Last September, General Motors (GM) made a splash with its announcement of an agreement with Nikola that would see the automotive giant build an electric-powered pickup truck for the fledgling company.
As part of the deal, GM said it would provide batteries, chassis, fuel cell systems and a plant to build the Nikola Badger, in exchange for an 11% stake and $700 million in the company.
That deal is now history.
This week, General Motors and Nikola announced a new, scaled-back agreement that no longer includes the former gaining an ownership stake in the latter, or a deal for the construction of the Badger. Instead, the new partnership focuses solely on fuel cells.
The original agreement fell apart after a short seller criticized Nikola and identified the company as fraudulent - a charge Nikola has denied. The company’s founder, Trevor Milton, eventually resigned and federal agencies opened an investigation into the fraud allegations.
The new, agreement is non-binding and subject to negotiation and final agreement, Nikola and GM said in separate statements.
As currently agreed-on, the new deal calls for GM to provide its fuel cell system for use in Nikola's Class 7 and 8 commercial semi-trailers, Nikola said. The companies are also discussing Nikola's potential use of GM's Ultium battery system in its commercial trailers.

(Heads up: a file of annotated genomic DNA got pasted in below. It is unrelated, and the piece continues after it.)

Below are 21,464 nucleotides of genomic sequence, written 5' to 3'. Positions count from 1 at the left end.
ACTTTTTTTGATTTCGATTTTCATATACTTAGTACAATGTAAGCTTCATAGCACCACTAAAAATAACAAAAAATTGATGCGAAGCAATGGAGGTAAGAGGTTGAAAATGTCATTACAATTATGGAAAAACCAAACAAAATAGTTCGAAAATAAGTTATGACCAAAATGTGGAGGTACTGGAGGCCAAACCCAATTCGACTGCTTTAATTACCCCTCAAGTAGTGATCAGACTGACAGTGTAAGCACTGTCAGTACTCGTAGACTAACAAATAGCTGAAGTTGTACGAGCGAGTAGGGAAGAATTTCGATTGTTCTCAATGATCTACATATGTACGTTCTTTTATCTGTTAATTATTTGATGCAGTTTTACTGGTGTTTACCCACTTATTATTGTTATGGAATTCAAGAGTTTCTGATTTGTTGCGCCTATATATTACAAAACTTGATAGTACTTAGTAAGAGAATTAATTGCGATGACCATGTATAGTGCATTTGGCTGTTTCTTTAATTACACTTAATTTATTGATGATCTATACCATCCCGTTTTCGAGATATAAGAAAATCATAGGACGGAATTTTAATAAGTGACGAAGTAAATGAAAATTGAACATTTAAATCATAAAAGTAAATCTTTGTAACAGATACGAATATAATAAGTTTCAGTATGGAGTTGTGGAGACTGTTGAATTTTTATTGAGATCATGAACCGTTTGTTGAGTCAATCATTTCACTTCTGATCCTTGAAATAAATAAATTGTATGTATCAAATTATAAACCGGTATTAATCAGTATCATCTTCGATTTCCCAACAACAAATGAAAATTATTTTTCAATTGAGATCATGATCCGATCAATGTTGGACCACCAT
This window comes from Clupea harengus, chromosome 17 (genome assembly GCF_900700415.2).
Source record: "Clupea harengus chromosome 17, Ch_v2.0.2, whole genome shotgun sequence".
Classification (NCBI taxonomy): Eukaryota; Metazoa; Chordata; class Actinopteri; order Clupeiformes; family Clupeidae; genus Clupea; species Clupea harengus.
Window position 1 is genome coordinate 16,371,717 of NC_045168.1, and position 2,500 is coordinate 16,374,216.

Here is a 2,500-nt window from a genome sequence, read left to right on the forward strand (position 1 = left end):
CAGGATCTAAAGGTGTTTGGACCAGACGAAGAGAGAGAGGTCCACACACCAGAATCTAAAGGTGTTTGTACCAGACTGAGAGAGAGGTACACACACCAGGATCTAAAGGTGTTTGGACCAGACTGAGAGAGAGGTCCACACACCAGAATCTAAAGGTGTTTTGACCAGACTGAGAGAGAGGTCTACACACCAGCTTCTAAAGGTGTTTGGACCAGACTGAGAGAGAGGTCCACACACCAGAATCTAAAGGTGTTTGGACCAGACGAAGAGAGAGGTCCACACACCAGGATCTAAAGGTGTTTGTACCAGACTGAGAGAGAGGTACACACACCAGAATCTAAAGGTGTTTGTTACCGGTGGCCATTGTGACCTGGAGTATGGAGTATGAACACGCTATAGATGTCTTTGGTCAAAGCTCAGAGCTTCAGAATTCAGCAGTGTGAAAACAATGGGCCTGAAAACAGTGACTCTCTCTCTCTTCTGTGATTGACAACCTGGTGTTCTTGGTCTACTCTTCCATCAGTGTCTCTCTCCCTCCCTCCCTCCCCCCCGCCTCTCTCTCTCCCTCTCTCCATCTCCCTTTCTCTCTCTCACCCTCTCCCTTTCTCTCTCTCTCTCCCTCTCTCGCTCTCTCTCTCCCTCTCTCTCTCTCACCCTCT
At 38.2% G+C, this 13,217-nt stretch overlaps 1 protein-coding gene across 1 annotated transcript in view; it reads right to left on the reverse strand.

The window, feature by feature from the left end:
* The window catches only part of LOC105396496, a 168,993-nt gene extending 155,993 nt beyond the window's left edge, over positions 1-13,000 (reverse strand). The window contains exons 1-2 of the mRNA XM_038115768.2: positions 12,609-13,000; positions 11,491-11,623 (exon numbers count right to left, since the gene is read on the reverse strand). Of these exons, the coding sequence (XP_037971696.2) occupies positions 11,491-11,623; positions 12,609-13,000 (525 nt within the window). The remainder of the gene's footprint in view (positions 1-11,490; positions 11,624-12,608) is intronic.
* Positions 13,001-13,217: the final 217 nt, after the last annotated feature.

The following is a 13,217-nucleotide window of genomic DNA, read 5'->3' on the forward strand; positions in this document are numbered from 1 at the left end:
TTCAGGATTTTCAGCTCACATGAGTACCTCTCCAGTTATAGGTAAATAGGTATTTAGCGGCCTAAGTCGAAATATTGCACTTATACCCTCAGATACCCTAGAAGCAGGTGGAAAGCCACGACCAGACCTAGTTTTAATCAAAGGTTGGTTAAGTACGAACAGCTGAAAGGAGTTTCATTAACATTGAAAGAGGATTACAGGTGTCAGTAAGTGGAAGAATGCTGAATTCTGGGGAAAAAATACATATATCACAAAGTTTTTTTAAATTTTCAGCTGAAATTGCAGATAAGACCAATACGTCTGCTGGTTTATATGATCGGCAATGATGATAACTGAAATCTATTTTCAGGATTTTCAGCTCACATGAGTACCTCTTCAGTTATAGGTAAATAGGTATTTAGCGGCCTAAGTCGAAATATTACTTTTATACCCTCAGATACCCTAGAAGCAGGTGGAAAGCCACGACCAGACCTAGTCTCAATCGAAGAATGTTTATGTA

Nikola's shares first rose nearly 8 percent in trading prior to market opening, but then turned negative and fell more than 16 percent. GM shares declined slightly on Monday.
Nikola said it would refund all deposits that were placed for the order of a Badger, as the development of the Badger was dependent on a partnership with a manufacturer, in this case GM.
“Heavy trucks remain our core business and we are 100% focused on hitting our development milestones to bring clean hydrogen and battery-electric commercial trucks to market.”
- Mark Russell, Nikola general manager
GM said Nikola will prepay the capital investment required as part of the new fuel cell agreement. The fuel cells will be designed at GM's engineering facilities in Pontiac and Warren, Michigan, and built at its battery plant in Brownstown Charter Township, Michigan.
All the technicalities of the agreement aside, consumers have to feel disappointed, as they lose out on a potential new product in the emerging electric pickup truck domain. We'll have to wait and see if there’s still a future for the Badger, which had promising potential.